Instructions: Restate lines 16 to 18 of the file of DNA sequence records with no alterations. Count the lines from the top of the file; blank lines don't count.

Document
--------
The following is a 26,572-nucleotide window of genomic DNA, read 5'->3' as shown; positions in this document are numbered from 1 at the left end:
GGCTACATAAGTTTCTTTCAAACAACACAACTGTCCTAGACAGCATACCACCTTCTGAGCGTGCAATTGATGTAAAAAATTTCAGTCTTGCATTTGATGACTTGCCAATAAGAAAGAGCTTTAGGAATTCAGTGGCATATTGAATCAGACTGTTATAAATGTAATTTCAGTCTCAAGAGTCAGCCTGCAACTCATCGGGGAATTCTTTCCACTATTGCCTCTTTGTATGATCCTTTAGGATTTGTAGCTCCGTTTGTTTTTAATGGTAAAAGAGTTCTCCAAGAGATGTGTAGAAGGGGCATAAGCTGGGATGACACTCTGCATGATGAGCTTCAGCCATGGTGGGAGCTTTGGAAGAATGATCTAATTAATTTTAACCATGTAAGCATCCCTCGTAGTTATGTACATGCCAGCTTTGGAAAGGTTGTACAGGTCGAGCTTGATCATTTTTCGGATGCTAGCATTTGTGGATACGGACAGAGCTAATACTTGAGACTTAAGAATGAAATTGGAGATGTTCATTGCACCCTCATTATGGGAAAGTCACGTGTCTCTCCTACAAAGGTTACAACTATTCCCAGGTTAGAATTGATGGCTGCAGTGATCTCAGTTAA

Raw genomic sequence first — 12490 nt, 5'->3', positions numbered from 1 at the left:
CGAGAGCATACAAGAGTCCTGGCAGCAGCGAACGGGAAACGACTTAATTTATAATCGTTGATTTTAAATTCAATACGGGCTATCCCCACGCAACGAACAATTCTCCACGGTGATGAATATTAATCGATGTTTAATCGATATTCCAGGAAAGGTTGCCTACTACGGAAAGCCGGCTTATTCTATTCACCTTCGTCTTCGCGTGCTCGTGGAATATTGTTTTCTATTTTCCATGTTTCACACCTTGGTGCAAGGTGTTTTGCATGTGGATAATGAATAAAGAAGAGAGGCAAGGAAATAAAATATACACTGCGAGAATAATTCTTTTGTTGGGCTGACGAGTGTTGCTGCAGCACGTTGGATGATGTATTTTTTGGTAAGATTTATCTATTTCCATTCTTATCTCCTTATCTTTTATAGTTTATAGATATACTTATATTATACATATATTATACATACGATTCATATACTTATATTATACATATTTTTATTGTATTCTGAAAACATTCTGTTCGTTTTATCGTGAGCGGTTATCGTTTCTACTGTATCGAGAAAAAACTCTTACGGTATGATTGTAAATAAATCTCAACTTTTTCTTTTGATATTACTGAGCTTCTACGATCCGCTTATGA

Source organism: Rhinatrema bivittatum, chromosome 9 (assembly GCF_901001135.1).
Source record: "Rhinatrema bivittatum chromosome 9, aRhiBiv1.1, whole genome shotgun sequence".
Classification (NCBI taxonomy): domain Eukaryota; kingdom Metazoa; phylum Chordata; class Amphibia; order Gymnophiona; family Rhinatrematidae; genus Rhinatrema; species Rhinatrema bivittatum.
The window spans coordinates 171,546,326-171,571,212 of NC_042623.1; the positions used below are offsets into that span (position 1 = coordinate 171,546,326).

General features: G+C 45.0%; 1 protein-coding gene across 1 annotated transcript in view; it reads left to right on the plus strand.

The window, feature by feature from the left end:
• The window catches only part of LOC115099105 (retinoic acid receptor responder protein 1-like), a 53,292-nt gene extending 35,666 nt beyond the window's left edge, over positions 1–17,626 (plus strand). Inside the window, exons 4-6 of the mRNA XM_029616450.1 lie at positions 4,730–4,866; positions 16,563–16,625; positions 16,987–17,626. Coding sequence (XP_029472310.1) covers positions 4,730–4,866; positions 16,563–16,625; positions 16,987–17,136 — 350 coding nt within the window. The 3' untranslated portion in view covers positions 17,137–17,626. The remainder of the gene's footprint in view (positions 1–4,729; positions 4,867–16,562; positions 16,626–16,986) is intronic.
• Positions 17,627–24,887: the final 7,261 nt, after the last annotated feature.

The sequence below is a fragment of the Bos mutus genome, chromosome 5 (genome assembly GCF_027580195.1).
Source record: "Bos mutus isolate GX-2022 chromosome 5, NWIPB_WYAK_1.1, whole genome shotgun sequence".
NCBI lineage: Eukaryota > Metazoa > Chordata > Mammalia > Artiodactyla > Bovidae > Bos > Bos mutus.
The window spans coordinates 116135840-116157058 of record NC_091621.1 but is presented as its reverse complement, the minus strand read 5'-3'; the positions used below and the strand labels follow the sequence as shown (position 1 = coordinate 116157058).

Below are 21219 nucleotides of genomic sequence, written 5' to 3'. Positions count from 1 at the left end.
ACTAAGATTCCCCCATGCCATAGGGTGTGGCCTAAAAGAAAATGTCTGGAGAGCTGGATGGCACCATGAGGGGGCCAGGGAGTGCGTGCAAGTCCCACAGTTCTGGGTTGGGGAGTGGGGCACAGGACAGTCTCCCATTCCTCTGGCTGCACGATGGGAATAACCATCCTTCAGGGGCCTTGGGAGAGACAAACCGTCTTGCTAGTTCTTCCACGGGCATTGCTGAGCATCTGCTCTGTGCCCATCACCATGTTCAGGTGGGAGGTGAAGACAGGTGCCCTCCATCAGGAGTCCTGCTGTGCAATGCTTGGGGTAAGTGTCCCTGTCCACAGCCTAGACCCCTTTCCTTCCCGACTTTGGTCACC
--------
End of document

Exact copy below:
The window spans coordinates 116135840-116157058 of record NC_091621.1 but is presented as its reverse complement, the minus strand read 5'-3'; the positions used below and the strand labels follow the sequence as shown (position 1 = coordinate 116157058).

Below are 21219 nucleotides of genomic sequence, written 5' to 3'. Positions count from 1 at the left end.
ACTAAGATTCCCCCATGCCATAGGGTGTGGCCTAAAAGAAAATGTCTGGAGAGCTGGATGGCACCATGAGGGGGCCAGGGAGTGCGTGCAAGTCCCACAGTTCTGGGTTGGGGAGTGGGGCACAGGACAGTCTCCCATTCCTCTGGCTGCACGATGGGAATAACCATCCTTCAGGGGCCTTGGGAGAGACAAACCGTCTTGCTAGTTCTTCCACGGGCATTGCTGAGCATCTGCTCTGTGCCCATCACCATGTTCAGGTGGGAGGTGAAGACAGGTGCCCTCCATCAGGAGTCCTGCTGTGCAATGCTTGGGGTAAGTGTCCCTGTCCACAGCCTAGACCCCTTTCCTTCCCGACTTTGGTCACC